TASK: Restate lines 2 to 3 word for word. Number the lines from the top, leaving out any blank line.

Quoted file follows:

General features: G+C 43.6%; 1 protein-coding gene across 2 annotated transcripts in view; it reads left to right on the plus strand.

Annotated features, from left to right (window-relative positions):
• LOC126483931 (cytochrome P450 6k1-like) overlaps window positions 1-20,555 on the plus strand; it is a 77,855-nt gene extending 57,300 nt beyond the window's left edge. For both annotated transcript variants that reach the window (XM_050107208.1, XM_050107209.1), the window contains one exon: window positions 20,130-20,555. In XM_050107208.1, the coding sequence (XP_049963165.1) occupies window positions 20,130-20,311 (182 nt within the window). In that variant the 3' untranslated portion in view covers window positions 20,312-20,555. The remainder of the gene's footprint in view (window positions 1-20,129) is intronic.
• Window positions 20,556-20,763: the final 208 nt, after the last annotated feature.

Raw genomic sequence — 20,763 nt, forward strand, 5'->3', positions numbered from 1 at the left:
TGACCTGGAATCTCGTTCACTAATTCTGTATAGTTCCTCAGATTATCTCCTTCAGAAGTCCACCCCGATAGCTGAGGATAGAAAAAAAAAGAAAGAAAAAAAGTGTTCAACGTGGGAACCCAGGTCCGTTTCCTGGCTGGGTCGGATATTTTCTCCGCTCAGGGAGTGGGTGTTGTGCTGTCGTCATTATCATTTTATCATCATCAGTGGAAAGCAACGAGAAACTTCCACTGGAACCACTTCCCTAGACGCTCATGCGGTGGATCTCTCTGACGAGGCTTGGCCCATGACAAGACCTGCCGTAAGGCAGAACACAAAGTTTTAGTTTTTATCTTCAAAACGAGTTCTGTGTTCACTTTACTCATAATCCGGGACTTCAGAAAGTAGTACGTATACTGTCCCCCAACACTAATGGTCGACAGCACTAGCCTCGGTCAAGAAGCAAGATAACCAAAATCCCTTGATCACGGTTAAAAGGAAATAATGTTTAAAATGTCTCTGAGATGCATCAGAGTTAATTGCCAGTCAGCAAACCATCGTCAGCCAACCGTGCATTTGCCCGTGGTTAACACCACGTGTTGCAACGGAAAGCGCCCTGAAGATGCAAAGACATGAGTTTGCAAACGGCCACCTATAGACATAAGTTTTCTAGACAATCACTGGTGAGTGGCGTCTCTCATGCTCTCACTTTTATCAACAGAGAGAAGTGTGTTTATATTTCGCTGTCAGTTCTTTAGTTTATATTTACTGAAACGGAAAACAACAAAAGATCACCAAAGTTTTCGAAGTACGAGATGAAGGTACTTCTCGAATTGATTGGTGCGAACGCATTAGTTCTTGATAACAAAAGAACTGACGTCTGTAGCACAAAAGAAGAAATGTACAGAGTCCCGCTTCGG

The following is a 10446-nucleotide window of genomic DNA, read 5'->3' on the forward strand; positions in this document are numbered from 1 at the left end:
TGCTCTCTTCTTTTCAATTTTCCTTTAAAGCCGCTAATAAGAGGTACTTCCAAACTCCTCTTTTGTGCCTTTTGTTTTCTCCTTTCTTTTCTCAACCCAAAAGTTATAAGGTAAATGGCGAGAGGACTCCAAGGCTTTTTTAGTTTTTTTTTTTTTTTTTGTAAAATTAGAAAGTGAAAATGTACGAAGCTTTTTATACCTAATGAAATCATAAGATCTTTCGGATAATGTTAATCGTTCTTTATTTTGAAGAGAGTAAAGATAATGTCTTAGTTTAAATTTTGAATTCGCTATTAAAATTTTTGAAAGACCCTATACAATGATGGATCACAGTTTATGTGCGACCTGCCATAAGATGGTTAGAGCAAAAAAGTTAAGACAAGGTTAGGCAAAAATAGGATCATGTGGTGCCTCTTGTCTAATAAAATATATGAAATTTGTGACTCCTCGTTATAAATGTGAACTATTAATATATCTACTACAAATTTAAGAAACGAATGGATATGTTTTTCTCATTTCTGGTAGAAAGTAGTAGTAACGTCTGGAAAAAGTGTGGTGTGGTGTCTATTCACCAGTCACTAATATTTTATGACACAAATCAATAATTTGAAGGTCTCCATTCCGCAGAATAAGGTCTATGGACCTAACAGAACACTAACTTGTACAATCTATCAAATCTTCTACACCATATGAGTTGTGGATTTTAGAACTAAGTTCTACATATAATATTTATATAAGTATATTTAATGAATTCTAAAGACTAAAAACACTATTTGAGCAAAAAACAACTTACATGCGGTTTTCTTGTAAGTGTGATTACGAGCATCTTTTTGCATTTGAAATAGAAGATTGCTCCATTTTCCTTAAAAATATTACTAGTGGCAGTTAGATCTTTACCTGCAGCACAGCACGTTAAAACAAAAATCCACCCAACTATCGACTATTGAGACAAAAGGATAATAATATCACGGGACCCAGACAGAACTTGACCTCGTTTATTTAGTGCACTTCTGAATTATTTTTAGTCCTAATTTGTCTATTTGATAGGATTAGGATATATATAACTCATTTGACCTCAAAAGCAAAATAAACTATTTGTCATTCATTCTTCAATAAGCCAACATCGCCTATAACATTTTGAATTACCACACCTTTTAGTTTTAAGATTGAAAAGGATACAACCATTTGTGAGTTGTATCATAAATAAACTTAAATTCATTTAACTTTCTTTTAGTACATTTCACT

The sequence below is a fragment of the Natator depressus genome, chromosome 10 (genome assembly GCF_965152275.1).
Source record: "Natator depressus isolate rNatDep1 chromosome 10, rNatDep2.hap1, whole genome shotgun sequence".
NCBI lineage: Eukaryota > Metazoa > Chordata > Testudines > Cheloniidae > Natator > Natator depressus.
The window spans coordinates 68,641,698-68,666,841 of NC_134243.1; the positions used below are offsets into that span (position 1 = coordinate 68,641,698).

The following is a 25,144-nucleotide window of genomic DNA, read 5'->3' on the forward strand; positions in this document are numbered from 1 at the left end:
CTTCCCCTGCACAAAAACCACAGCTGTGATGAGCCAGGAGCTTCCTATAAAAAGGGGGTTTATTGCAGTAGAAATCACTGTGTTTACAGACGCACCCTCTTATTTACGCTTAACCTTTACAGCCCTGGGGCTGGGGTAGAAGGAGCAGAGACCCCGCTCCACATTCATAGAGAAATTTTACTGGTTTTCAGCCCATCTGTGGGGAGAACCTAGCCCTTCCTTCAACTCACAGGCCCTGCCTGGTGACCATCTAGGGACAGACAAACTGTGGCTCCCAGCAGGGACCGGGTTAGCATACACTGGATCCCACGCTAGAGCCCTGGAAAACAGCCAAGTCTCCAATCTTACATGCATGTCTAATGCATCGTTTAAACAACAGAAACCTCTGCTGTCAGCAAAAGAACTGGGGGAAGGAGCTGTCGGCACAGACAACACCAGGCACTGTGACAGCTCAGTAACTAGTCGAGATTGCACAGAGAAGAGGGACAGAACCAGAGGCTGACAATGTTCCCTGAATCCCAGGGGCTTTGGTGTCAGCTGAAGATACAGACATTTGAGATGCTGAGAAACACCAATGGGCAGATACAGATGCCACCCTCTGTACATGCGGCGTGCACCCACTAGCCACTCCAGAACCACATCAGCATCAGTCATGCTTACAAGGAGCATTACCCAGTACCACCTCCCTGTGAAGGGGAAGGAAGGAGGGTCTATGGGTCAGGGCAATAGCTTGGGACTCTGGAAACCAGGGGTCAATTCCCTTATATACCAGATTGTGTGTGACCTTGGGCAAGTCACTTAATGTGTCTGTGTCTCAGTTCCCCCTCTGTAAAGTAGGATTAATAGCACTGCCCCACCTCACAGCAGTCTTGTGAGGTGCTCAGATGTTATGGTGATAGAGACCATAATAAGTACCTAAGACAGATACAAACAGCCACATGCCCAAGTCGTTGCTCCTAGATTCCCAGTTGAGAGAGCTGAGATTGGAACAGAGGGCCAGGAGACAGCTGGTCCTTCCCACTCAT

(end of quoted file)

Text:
Annotated features, from left to right (window-relative positions):
• LOC126483931 (cytochrome P450 6k1-like) overlaps window positions 1-20,555 on the plus strand; it is a 77,855-nt gene extending 57,300 nt beyond the window's left edge. For both annotated transcript variants that reach the window (XM_050107208.1, XM_050107209.1), the window contains one exon: window positions 20,130-20,555. In XM_050107208.1, the coding sequence (XP_049963165.1) occupies window positions 20,130-20,311 (182 nt within the window). In that variant the 3' untranslated portion in view covers window positions 20,312-20,555. The remainder of the gene's footprint in view (window positions 1-20,129) is intronic.